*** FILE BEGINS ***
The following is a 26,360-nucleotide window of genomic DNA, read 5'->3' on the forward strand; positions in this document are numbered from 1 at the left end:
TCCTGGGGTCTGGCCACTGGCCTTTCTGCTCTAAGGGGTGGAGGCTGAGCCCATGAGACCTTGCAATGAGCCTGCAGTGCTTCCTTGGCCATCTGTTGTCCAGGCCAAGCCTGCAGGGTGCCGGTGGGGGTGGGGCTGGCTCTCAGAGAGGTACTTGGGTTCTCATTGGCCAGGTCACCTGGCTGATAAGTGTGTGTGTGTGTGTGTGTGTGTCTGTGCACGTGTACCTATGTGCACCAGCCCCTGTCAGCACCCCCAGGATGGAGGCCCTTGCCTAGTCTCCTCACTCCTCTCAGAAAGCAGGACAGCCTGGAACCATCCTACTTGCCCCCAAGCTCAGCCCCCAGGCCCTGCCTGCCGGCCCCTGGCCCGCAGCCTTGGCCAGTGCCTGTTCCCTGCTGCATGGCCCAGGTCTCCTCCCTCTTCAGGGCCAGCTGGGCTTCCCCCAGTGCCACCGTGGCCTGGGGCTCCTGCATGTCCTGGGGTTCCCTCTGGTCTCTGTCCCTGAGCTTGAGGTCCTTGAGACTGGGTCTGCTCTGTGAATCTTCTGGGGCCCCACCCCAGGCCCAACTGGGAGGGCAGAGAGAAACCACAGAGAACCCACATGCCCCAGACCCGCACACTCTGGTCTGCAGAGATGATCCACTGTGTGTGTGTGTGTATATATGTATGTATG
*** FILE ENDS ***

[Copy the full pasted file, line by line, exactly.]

The following is a 26,360-nucleotide window of genomic DNA, read 5'->3' on the forward strand; positions in this document are numbered from 1 at the left end:
TCCTGGGGTCTGGCCACTGGCCTTTCTGCTCTAAGGGGTGGAGGCTGAGCCCATGAGACCTTGCAATGAGCCTGCAGTGCTTCCTTGGCCATCTGTTGTCCAGGCCAAGCCTGCAGGGTGCCGGTGGGGGTGGGGCTGGCTCTCAGAGAGGTACTTGGGTTCTCATTGGCCAGGTCACCTGGCTGATAAGTGTGTGTGTGTGTGTGTGTGTGTCTGTGCACGTGTACCTATGTGCACCAGCCCCTGTCAGCACCCCCAGGATGGAGGCCCTTGCCTAGTCTCCTCACTCCTCTCAGAAAGCAGGACAGCCTGGAACCATCCTACTTGCCCCCAAGCTCAGCCCCCAGGCCCTGCCTGCCGGCCCCTGGCCCGCAGCCTTGGCCAGTGCCTGTTCCCTGCTGCATGGCCCAGGTCTCCTCCCTCTTCAGGGCCAGCTGGGCTTCCCCCAGTGCCACCGTGGCCTGGGGCTCCTGCATGTCCTGGGGTTCCCTCTGGTCTCTGTCCCTGAGCTTGAGGTCCTTGAGACTGGGTCTGCTCTGTGAATCTTCTGGGGCCCCACCCCAGGCCCAACTGGGAGGGCAGAGAGAAACCACAGAGAACCCACATGCCCCAGACCCGCACACTCTGGTCTGCAGAGATGATCCACTGTGTGTGTGTGTGTATATATGTATGTATG